Autoracing Club Bratislava known as ARC Bratislava, is an auto racing team based in Slovakia. The team is led by Miro Konôpka, driving for the team since its inception. ARC Bratislava are known for competing in the Asian Le Mans Series, where they are the reigning LMP2 Am Champions; the team has competed in various ACO or SRO-sanctioned championships throughout its existence. ARC Bratislava compete in the local ESET V4 Cup, where Konôpka is a three-time overall champion. Notes ^1 – By winning the LMP2 Am trophy, the team was given an automatic entry for the 2019 24 Hours of Le Mans.* – Season still in progress. Notes ^1 – The team was entered under the name Team Slovakia. ^2 – 12 Hours of Sebring only. ^3 – 24 Hours of Le Mans only

John Pettus (courtier)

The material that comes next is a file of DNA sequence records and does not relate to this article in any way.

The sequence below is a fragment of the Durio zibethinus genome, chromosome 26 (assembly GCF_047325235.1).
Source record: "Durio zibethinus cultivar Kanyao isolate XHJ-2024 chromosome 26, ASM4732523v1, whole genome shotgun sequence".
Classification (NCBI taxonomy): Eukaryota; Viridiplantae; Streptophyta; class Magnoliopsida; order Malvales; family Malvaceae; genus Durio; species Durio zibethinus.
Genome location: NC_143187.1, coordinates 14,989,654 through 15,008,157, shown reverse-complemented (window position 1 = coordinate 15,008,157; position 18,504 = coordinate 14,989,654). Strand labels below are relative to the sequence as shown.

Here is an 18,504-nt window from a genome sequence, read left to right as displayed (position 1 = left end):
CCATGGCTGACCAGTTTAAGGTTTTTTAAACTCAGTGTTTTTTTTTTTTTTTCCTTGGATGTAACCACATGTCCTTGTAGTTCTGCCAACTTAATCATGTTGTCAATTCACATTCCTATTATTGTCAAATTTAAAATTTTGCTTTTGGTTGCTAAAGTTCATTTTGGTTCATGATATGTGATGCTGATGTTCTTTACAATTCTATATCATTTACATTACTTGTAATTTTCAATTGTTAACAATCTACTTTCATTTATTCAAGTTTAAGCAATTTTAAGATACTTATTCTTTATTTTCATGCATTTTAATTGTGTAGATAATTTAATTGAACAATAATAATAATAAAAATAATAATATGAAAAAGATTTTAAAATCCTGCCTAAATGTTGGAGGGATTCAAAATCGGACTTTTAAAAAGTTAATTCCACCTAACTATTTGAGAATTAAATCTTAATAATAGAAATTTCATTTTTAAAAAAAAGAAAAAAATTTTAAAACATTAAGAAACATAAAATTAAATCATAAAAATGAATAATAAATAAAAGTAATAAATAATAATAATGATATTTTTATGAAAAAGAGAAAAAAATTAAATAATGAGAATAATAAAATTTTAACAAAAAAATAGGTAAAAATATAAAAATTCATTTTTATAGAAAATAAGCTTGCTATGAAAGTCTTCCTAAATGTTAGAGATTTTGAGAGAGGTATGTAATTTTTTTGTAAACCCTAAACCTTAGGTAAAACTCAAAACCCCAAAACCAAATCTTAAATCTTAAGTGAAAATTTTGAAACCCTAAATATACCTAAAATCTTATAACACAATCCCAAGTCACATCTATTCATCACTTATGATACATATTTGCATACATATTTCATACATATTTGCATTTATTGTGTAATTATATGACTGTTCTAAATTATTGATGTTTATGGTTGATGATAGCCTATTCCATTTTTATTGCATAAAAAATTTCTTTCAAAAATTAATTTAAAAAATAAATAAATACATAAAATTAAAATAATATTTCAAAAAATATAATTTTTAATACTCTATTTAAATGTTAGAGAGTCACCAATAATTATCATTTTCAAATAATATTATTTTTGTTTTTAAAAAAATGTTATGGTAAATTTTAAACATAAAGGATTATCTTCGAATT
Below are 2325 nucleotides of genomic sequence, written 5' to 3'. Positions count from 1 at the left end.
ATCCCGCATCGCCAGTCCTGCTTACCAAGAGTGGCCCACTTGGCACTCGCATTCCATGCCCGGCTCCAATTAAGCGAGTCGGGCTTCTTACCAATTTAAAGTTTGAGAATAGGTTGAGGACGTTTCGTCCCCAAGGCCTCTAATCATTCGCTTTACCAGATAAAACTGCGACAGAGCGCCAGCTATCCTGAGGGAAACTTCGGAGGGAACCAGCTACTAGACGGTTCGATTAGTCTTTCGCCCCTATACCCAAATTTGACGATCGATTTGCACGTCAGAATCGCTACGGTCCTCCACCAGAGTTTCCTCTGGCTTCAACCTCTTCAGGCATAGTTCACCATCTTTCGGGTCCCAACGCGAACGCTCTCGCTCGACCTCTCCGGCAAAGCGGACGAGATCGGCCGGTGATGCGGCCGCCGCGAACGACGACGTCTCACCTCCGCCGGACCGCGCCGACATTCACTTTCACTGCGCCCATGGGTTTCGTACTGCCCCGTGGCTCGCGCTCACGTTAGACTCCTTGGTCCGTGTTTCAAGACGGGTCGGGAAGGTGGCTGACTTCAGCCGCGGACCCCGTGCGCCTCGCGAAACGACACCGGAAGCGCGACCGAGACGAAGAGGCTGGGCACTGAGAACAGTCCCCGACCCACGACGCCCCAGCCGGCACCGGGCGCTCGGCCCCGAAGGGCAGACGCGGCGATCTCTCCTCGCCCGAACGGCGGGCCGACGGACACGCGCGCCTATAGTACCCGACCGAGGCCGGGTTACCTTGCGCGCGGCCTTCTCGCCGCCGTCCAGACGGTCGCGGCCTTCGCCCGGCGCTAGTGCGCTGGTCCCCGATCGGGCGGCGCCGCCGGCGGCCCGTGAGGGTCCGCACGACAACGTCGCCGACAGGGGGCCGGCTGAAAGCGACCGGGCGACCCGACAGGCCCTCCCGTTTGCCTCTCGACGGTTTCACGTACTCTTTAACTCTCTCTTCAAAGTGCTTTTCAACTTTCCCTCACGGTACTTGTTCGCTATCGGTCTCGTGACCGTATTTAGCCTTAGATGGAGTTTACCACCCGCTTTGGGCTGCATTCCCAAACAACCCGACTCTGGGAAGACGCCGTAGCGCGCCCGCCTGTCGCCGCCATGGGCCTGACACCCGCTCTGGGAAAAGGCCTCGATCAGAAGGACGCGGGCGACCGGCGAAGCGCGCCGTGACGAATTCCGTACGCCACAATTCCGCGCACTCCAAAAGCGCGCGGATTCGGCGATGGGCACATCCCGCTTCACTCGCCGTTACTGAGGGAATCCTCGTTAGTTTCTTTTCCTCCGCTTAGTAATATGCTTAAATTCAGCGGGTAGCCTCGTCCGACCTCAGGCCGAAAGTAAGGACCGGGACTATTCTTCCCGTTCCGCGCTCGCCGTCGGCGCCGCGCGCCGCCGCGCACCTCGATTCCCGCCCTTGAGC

Sir John Pettus was an English royalist and natural philosopher. He was the third son of Sir Augustine Pettus of Rackheath, Norfolk, by his second wife, third daughter of Sir Arthur Heveningham of Heveningham, Suffolk, he matriculated at Pembroke College, Cambridge in 1632. He entered the service of Charles I in 1639, was knighted on 25 November 1641, as a mark of the king's favour to Sir Richard Gurney, his father-in-law. Taken prisoner during the First English Civil War by Oliver Cromwell at Lowestoft, he was exchanged after 14 months' confinement in Windsor Castle. Pettus raised a regiment of horse, at his own expense. At the 1645 siege of Bristol his life was saved by Colonel Charles Fleetwood, a relation by marriage. Four charges were brought against him by the parliamentary committees of Norfolk and Suffolk, to two of which he gave satisfactory answers on his examination by the committee of sequestrations in September 1645. In November 1646 the remaining two charges were still unheard. In that year, however, he compounded, receiving support from Charles Fleetwood, whose friendship for him caused Pettus to be suspected of disloyalty to the royalist cause.